Washington post: http://www.washingtonpost.com...
Posted by amberlynnsnyder 4 years ago
amberlynnsnyder
Just for my help can you give me your cities on this
7 votes have been placed for this debate. Showing 1 through 7 records.
Vote Placed by mariahjane 4 years ago
mariahjane
amberlynnsnyderthett3Tied
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Total points awarded:04 
Reasons for voting decision: Read others.
Vote Placed by Yep 4 years ago
Yep
amberlynnsnyderthett3Tied
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Reasons for voting decision: Pro case has been destroyed, Con's case is cleanly extended. Pro you need to address con's case next time instead of just posting your own.
Vote Placed by TUF 4 years ago
TUF
amberlynnsnyderthett3Tied
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Total points awarded:05 
Reasons for voting decision: Con had better structure throughout the debate, posted a lot more clarification, and had splendid arguments. Good job.
Vote Placed by imabench 4 years ago
imabench
amberlynnsnyderthett3Tied
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Reasons for voting decision: what xerge said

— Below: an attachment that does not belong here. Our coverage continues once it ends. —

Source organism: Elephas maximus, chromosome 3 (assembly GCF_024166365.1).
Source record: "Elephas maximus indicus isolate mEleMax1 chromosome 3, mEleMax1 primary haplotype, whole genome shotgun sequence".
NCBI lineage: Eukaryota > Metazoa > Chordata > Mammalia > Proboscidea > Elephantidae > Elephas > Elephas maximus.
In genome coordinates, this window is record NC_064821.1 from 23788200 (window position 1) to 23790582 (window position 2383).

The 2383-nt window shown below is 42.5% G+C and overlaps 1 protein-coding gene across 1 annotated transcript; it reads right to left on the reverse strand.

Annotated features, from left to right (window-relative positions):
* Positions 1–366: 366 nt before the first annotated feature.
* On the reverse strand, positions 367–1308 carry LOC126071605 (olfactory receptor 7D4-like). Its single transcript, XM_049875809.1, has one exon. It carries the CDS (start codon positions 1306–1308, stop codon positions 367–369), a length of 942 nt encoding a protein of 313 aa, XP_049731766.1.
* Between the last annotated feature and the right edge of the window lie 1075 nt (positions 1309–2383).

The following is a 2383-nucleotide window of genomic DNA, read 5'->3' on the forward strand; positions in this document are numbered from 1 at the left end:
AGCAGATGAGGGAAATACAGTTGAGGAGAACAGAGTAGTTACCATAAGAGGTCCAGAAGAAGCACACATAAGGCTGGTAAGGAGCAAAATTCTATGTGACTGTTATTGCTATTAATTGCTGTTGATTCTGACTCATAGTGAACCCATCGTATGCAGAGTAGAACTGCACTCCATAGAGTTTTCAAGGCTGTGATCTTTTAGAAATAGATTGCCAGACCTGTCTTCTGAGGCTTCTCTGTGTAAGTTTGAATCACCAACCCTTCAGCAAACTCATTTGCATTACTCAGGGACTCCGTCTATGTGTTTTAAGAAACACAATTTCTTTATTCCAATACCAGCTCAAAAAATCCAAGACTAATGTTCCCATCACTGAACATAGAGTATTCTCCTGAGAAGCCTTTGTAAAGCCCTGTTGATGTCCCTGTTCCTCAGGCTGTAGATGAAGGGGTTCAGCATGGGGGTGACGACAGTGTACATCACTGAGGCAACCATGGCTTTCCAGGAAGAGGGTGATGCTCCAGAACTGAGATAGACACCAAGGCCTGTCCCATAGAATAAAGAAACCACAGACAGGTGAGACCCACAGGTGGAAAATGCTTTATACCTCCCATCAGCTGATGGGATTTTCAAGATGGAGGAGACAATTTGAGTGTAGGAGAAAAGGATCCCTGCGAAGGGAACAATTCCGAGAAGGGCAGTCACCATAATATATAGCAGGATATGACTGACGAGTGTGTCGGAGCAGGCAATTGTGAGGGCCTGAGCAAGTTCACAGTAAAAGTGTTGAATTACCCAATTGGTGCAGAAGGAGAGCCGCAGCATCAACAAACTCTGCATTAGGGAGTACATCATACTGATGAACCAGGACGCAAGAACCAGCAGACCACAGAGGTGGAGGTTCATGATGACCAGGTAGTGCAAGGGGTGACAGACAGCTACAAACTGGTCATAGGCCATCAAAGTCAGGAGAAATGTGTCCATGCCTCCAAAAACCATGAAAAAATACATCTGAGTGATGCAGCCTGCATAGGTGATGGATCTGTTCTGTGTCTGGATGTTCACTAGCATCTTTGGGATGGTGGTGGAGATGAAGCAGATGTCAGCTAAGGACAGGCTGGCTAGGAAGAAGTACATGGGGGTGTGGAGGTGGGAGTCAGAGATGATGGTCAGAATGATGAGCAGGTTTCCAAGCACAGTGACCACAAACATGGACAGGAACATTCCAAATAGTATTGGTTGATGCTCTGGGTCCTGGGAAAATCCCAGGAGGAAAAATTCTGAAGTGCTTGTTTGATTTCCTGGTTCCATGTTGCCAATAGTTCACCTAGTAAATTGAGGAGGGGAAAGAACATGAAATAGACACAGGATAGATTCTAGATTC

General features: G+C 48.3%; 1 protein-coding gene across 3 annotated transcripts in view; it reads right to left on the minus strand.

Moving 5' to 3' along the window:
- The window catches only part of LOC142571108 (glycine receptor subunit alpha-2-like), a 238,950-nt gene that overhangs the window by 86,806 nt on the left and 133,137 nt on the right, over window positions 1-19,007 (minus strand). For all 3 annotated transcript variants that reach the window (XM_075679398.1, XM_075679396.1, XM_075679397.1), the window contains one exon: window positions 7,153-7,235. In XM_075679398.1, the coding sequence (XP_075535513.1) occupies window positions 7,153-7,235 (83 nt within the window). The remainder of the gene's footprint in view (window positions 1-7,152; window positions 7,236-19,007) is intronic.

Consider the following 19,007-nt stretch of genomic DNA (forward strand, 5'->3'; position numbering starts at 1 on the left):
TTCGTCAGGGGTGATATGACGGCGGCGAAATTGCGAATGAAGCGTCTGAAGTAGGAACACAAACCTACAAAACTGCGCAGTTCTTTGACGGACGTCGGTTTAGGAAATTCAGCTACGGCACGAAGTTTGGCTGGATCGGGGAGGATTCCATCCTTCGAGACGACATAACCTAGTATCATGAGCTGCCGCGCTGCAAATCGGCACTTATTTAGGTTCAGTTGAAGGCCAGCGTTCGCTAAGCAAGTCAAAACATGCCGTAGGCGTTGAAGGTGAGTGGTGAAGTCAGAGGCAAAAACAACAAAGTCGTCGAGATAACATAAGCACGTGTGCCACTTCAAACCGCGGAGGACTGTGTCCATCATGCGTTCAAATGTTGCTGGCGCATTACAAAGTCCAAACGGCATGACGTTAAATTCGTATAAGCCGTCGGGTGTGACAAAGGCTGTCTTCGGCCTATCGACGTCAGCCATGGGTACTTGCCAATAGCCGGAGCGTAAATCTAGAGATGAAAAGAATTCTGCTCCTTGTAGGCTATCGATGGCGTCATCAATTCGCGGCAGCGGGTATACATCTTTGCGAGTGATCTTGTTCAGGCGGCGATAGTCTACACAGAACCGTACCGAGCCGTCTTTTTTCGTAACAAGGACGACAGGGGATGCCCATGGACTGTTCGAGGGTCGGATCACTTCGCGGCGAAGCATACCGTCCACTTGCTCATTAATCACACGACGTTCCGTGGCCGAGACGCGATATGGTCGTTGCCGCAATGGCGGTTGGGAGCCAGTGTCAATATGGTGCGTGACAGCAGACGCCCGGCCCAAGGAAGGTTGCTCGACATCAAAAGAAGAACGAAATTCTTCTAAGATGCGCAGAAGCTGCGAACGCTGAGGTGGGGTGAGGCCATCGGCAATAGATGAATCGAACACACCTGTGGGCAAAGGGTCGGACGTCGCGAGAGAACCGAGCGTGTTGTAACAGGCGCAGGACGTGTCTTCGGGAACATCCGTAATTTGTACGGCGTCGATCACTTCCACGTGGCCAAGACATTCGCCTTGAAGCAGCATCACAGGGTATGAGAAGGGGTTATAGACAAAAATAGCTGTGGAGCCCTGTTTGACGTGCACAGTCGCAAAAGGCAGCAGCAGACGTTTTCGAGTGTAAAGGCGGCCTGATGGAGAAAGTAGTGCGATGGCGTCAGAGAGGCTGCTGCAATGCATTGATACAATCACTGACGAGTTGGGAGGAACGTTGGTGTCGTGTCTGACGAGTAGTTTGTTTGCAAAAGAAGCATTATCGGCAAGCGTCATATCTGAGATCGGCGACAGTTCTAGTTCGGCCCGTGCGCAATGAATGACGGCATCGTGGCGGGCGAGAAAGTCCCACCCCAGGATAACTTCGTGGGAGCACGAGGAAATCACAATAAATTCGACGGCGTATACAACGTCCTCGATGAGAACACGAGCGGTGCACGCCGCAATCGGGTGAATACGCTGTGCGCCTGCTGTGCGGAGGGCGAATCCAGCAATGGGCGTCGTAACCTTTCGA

Vote Placed by Xerge 4 years ago
Xerge
amberlynnsnyderthett3Tied
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Total points awarded:03 
Reasons for voting decision: Pro dropped many of con's arguments in the second round and made unsourced claims. Con's arguments and rebuttals were also effective in negating the resolution.
Vote Placed by baggins 4 years ago
baggins
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Total points awarded:03 
Reasons for voting decision: Easy win as Pro did not even try to address the arguments from Con.
Vote Placed by HeartOfGod 4 years ago
HeartOfGod
amberlynnsnyderthett3Tied
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Total points awarded:14 
Reasons for voting decision: con loses conduct points for not using the first round for acceptance (even though it wasn't specified, it still should have been implied). I noticed a few errors in con's spelling too, however he provided the stronger arguments!